Sometimes the most agonizing decisions — decisions that are supposed to take us in a new direction — end up taking us nowhere at all, and we wonder why the decision was so difficult.
As I mentioned before, a friend talked me into joining an online dating site. I didn’t want to do it — I’m not ready for any sort of serious relationship, and maybe never will be. I’m still getting to know this new “alone” me. She pointed out that I didn’t have to sign up to meet a new life mate, but could specify “friendship.” That seemed reasonable. I am always interested in making new friends. And since I spend so much time alone, I especially appreciate having people to do things with.
Still, it took an entire sleepless night three weeks ago to make the decision. And it was the sleeplessness that in the end made me realize I should take the step. If the decision was so unimaginable that I couldn’t get my mind around it, I figured it would be good for me to make that leap. I know what is imaginable. I’ve imagined it. But a whole world lies beyond my imaginings, and to get where I need to go (a place that is as yet undefined since it lies in the realm of the unimagined), I need to do the unimaginable.
So, I signed up. Spent a lot of time working on my profile. Told my current truth as well as I knew it and as charmingly as I could. In one of the sections I wrote:
I am happy, kind, confident, intelligent. I smile a lot, laugh easily, seldom get angry, and appreciate those same qualities in others. More than anything, I love learning, meeting new people, sampling new foods, trying new activities. The desert fascinates me, so I spend a lot of time hiking in the nearby knolls.
I’ve lived a quiet life — mostly reading, crafts, watching movies, writing. Now I’m interested in being more active and trying out all the things I haven’t had a chance to do before — dancing, bowling, miniature golf, hiking, archery, whatever comes to mind. I’d like to lead a more adventuresome life in a non-perilous sort of way. Even going to lunch somewhere I’ve never been could be such an adventure. What would make all this more fun is to have someone to be adventuresome with.
I’d planned to blog about my encounters, both online and offline, in case there were other older people out there taking a hesitant dip into the dating pool, but there have been no encounters. I figured the site would be like a social networking site, where people messaged each other, trying to get a dialogue going, but nothing is going on except that several dozen people have checked out my profile. Like a middle school dance, the boys seem to be milling around, checking out the girls, while the girls just stand there, trying not to be caught checking out the boys but hoping someone will notice them.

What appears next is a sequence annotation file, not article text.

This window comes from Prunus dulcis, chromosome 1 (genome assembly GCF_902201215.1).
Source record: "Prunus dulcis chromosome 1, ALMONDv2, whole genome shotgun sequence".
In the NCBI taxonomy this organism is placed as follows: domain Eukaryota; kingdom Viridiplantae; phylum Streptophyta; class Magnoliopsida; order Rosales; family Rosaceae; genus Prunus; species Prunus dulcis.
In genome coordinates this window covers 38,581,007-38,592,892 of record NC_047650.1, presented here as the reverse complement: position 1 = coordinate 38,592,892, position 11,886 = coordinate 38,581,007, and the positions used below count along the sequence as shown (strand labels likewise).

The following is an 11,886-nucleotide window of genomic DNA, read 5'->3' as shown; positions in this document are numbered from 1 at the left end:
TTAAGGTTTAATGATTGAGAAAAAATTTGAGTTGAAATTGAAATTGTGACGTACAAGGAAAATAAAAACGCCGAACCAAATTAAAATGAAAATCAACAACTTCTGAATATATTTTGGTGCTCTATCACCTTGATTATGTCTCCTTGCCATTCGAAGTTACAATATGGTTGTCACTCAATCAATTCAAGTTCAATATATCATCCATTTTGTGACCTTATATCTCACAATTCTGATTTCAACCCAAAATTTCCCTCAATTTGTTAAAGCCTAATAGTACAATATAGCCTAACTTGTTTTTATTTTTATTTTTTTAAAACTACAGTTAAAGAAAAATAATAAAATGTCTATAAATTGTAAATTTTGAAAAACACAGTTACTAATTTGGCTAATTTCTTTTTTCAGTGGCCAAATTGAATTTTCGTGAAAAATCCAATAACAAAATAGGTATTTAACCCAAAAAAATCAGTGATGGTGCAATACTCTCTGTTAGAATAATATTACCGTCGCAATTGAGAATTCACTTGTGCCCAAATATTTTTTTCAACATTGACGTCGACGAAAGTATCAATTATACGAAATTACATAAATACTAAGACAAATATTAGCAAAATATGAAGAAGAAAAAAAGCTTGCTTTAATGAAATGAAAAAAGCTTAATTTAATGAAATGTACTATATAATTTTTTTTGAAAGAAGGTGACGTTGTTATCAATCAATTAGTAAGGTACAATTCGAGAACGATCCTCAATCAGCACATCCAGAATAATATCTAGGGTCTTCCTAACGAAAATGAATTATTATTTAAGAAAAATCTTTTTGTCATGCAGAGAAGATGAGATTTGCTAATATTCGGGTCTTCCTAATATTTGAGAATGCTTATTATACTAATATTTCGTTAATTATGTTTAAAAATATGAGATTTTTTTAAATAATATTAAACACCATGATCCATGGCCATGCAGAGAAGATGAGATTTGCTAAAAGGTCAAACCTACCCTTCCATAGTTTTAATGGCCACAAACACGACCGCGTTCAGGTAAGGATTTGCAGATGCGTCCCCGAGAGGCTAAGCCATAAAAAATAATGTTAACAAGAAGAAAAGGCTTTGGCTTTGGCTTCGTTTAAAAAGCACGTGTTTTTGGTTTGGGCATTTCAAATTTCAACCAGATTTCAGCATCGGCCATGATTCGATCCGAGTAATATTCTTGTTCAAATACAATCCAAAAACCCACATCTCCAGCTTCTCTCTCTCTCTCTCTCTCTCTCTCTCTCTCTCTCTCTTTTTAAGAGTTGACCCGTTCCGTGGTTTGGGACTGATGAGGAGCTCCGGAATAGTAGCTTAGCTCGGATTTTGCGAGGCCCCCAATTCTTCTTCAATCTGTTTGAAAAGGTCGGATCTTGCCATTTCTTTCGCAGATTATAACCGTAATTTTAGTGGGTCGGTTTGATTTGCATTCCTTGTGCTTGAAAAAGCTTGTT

Since I’m not one to just stand around and wait (at least, not anymore), I’ve written dozens of messages, but no one responded. It’s possible the men on the site aren’t computer savvy and don’t know how to respond. It’s possible they aren’t interested. It’s possible they are waiting for inspiration or waiting to fall in love with a photo. I have no idea since no one is talking.
To be honest, I’m okay with this. I don’t particularly want to date, don’t want to flirt with the possibility of falling in love. I do feel silly, though, about spending a sleepless night, steeling myself to make what turned out to be such a non-momentous decision, but perhaps the decision was the important step, and what has come after is trivial.
Pat Bertram is the author of the suspense novels Light Bringer, More Deaths Than One, A Spark of Heavenly Fire, and Daughter Am I. Bertram is also the author of Grief: The Great Yearning, “an exquisite book, wrenching to read, and at the same time full of profound truths.” Connect with Pat on Google+. Like Pat on Facebook.